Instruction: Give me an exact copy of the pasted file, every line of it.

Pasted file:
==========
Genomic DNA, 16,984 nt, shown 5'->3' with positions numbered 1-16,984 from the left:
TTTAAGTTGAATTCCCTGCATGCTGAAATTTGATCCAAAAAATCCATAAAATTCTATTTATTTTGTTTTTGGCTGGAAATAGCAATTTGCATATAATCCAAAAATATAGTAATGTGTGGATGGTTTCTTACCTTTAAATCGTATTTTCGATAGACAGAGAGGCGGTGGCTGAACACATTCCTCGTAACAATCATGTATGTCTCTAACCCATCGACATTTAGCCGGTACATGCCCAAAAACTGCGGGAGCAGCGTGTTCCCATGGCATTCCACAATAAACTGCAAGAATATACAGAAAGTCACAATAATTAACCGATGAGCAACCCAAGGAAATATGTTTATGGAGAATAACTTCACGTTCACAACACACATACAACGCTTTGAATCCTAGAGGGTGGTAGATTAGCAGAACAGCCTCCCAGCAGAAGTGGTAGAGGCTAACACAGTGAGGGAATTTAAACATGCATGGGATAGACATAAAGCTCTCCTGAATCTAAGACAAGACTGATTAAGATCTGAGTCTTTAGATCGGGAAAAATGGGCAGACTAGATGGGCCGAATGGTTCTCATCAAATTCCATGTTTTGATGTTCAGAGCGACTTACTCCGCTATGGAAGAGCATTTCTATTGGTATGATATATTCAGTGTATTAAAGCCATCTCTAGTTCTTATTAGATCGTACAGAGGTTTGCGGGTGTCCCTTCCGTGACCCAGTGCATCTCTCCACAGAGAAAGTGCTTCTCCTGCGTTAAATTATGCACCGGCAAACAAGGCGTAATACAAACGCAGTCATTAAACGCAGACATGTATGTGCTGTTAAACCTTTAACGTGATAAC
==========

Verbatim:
Genomic DNA, 16,984 nt, shown 5'->3' with positions numbered 1-16,984 from the left:
TTTAAGTTGAATTCCCTGCATGCTGAAATTTGATCCAAAAAATCCATAAAATTCTATTTATTTTGTTTTTGGCTGGAAATAGCAATTTGCATATAATCCAAAAATATAGTAATGTGTGGATGGTTTCTTACCTTTAAATCGTATTTTCGATAGACAGAGAGGCGGTGGCTGAACACATTCCTCGTAACAATCATGTATGTCTCTAACCCATCGACATTTAGCCGGTACATGCCCAAAAACTGCGGGAGCAGCGTGTTCCCATGGCATTCCACAATAAACTGCAAGAATATACAGAAAGTCACAATAATTAACCGATGAGCAACCCAAGGAAATATGTTTATGGAGAATAACTTCACGTTCACAACACACATACAACGCTTTGAATCCTAGAGGGTGGTAGATTAGCAGAACAGCCTCCCAGCAGAAGTGGTAGAGGCTAACACAGTGAGGGAATTTAAACATGCATGGGATAGACATAAAGCTCTCCTGAATCTAAGACAAGACTGATTAAGATCTGAGTCTTTAGATCGGGAAAAATGGGCAGACTAGATGGGCCGAATGGTTCTCATCAAATTCCATGTTTTGATGTTCAGAGCGACTTACTCCGCTATGGAAGAGCATTTCTATTGGTATGATATATTCAGTGTATTAAAGCCATCTCTAGTTCTTATTAGATCGTACAGAGGTTTGCGGGTGTCCCTTCCGTGACCCAGTGCATCTCTCCACAGAGAAAGTGCTTCTCCTGCGTTAAATTATGCACCGGCAAACAAGGCGTAATACAAACGCAGTCATTAAACGCAGACATGTATGTGCTGTTAAACCTTTAACGTGATAAC